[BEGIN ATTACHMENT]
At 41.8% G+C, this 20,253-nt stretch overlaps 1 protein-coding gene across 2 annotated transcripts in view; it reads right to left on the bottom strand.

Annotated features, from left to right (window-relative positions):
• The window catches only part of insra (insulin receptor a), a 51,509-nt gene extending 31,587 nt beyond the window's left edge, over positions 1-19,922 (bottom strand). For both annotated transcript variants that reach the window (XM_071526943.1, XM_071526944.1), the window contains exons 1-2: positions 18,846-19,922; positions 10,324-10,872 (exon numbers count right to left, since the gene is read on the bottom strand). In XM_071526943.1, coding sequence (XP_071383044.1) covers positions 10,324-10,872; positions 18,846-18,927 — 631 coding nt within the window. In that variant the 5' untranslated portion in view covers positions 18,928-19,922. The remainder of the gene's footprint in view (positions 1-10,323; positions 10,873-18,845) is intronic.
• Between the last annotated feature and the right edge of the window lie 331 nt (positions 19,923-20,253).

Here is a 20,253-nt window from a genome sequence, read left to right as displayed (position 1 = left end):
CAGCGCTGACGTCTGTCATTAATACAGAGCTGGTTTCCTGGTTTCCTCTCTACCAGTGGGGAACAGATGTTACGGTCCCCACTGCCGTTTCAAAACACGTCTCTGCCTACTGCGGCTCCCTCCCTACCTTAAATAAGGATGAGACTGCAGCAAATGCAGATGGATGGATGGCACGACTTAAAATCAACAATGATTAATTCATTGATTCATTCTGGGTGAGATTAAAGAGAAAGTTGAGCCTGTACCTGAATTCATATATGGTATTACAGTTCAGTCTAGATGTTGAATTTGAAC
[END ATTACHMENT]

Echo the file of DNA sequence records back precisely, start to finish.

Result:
At 41.8% G+C, this 20,253-nt stretch overlaps 1 protein-coding gene across 2 annotated transcripts in view; it reads right to left on the bottom strand.

Annotated features, from left to right (window-relative positions):
• The window catches only part of insra (insulin receptor a), a 51,509-nt gene extending 31,587 nt beyond the window's left edge, over positions 1-19,922 (bottom strand). For both annotated transcript variants that reach the window (XM_071526943.1, XM_071526944.1), the window contains exons 1-2: positions 18,846-19,922; positions 10,324-10,872 (exon numbers count right to left, since the gene is read on the bottom strand). In XM_071526943.1, coding sequence (XP_071383044.1) covers positions 10,324-10,872; positions 18,846-18,927 — 631 coding nt within the window. In that variant the 5' untranslated portion in view covers positions 18,928-19,922. The remainder of the gene's footprint in view (positions 1-10,323; positions 10,873-18,845) is intronic.
• Between the last annotated feature and the right edge of the window lie 331 nt (positions 19,923-20,253).

Here is a 20,253-nt window from a genome sequence, read left to right as displayed (position 1 = left end):
CAGCGCTGACGTCTGTCATTAATACAGAGCTGGTTTCCTGGTTTCCTCTCTACCAGTGGGGAACAGATGTTACGGTCCCCACTGCCGTTTCAAAACACGTCTCTGCCTACTGCGGCTCCCTCCCTACCTTAAATAAGGATGAGACTGCAGCAAATGCAGATGGATGGATGGCACGACTTAAAATCAACAATGATTAATTCATTGATTCATTCTGGGTGAGATTAAAGAGAAAGTTGAGCCTGTACCTGAATTCATATATGGTATTACAGTTCAGTCTAGATGTTGAATTTGAAC